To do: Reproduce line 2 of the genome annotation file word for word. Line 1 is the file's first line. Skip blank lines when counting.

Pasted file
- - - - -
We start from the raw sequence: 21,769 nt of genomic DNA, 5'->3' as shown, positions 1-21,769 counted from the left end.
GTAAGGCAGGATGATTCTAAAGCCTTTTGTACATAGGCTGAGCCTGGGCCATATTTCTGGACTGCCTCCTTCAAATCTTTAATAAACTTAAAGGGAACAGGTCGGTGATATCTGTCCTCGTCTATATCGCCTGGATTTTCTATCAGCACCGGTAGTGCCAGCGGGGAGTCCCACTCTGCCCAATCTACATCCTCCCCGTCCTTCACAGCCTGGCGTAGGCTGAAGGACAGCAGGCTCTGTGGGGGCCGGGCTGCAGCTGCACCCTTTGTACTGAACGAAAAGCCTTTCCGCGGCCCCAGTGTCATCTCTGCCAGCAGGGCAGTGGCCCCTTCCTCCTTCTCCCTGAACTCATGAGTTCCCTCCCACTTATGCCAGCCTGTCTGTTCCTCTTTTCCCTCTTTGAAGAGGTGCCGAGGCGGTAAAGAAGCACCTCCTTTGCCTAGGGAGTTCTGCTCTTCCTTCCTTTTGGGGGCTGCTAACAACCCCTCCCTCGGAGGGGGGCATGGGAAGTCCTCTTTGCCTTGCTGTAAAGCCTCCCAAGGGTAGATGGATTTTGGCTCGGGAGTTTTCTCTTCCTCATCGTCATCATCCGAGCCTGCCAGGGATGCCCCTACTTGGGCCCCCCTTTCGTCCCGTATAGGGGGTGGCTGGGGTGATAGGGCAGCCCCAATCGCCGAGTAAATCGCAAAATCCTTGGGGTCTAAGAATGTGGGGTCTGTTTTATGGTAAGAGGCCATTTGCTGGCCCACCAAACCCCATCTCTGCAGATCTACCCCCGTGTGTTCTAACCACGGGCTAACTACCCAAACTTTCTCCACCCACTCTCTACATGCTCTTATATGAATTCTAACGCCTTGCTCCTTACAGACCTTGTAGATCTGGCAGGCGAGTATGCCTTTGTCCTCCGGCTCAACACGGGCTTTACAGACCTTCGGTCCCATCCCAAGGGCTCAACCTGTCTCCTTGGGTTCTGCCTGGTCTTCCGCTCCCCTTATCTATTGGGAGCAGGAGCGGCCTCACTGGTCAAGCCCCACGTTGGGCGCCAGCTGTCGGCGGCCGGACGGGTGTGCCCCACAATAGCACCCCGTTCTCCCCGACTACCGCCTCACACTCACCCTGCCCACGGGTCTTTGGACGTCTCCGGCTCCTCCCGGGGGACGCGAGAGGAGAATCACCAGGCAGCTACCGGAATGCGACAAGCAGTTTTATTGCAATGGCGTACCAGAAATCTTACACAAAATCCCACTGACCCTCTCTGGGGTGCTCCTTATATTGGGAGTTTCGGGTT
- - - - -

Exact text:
GTAAGGCAGGATGATTCTAAAGCCTTTTGTACATAGGCTGAGCCTGGGCCATATTTCTGGACTGCCTCCTTCAAATCTTTAATAAACTTAAAGGGAACAGGTCGGTGATATCTGTCCTCGTCTATATCGCCTGGATTTTCTATCAGCACCGGTAGTGCCAGCGGGGAGTCCCACTCTGCCCAATCTACATCCTCCCCGTCCTTCACAGCCTGGCGTAGGCTGAAGGACAGCAGGCTCTGTGGGGGCCGGGCTGCAGCTGCACCCTTTGTACTGAACGAAAAGCCTTTCCGCGGCCCCAGTGTCATCTCTGCCAGCAGGGCAGTGGCCCCTTCCTCCTTCTCCCTGAACTCATGAGTTCCCTCCCACTTATGCCAGCCTGTCTGTTCCTCTTTTCCCTCTTTGAAGAGGTGCCGAGGCGGTAAAGAAGCACCTCCTTTGCCTAGGGAGTTCTGCTCTTCCTTCCTTTTGGGGGCTGCTAACAACCCCTCCCTCGGAGGGGGGCATGGGAAGTCCTCTTTGCCTTGCTGTAAAGCCTCCCAAGGGTAGATGGATTTTGGCTCGGGAGTTTTCTCTTCCTCATCGTCATCATCCGAGCCTGCCAGGGATGCCCCTACTTGGGCCCCCCTTTCGTCCCGTATAGGGGGTGGCTGGGGTGATAGGGCAGCCCCAATCGCCGAGTAAATCGCAAAATCCTTGGGGTCTAAGAATGTGGGGTCTGTTTTATGGTAAGAGGCCATTTGCTGGCCCACCAAACCCCATCTCTGCAGATCTACCCCCGTGTGTTCTAACCACGGGCTAACTACCCAAACTTTCTCCACCCACTCTCTACATGCTCTTATATGAATTCTAACGCCTTGCTCCTTACAGACCTTGTAGATCTGGCAGGCGAGTATGCCTTTGTCCTCCGGCTCAACACGGGCTTTACAGACCTTCGGTCCCATCCCAAGGGCTCAACCTGTCTCCTTGGGTTCTGCCTGGTCTTCCGCTCCCCTTATCTATTGGGAGCAGGAGCGGCCTCACTGGTCAAGCCCCACGTTGGGCGCCAGCTGTCGGCGGCCGGACGGGTGTGCCCCACAATAGCACCCCGTTCTCCCCGACTACCGCCTCACACTCACCCTGCCCACGGGTCTTTGGACGTCTCCGGCTCCTCCCGGGGGACGCGAGAGGAGAATCACCAGGCAGCTACCGGAATGCGACAAGCAGTTTTATTGCAATGGCGTACCAGAAATCTTACACAAAATCCCACTGACCCTCTCTGGGGTGCTCCTTATATTGGGAGTTTCGGGTT